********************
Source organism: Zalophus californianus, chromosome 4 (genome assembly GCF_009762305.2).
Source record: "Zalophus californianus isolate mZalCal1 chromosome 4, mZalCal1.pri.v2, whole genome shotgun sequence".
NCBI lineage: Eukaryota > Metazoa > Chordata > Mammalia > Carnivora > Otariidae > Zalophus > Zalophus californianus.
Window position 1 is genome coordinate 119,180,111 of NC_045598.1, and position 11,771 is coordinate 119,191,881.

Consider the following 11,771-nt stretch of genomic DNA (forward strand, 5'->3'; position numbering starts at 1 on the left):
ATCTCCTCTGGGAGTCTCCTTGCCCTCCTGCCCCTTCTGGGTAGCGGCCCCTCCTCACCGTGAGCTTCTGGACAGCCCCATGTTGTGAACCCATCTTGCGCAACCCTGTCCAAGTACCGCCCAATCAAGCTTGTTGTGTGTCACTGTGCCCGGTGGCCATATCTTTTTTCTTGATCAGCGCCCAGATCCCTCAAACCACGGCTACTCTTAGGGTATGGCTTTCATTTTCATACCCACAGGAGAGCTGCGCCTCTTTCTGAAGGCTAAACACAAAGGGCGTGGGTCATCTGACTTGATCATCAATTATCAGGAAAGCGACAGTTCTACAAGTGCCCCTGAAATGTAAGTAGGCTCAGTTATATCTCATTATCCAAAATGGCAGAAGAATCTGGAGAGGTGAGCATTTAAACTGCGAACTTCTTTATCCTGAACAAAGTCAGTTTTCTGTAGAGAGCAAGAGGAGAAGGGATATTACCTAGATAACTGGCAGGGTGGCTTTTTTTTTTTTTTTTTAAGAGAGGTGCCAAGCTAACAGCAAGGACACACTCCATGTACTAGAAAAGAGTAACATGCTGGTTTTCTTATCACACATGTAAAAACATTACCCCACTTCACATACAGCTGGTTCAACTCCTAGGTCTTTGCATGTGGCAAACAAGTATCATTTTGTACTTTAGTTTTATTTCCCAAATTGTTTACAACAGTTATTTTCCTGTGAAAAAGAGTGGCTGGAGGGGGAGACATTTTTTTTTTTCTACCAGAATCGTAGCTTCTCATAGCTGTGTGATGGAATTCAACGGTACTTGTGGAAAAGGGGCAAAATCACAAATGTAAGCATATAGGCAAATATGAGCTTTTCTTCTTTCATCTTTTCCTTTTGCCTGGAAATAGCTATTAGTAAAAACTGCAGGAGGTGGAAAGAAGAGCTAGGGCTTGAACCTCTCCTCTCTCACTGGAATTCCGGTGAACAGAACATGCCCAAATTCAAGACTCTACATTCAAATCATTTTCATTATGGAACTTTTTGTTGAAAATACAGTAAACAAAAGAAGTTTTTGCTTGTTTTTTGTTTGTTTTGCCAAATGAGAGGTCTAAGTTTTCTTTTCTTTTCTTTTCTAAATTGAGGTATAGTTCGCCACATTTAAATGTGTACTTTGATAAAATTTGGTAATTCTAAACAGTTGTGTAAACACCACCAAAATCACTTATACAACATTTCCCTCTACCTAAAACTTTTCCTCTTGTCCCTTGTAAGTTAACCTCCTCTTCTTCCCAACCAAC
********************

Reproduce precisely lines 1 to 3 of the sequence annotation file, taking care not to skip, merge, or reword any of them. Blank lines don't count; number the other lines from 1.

Source organism: Zalophus californianus, chromosome 4 (genome assembly GCF_009762305.2).
Source record: "Zalophus californianus isolate mZalCal1 chromosome 4, mZalCal1.pri.v2, whole genome shotgun sequence".
NCBI lineage: Eukaryota > Metazoa > Chordata > Mammalia > Carnivora > Otariidae > Zalophus > Zalophus californianus.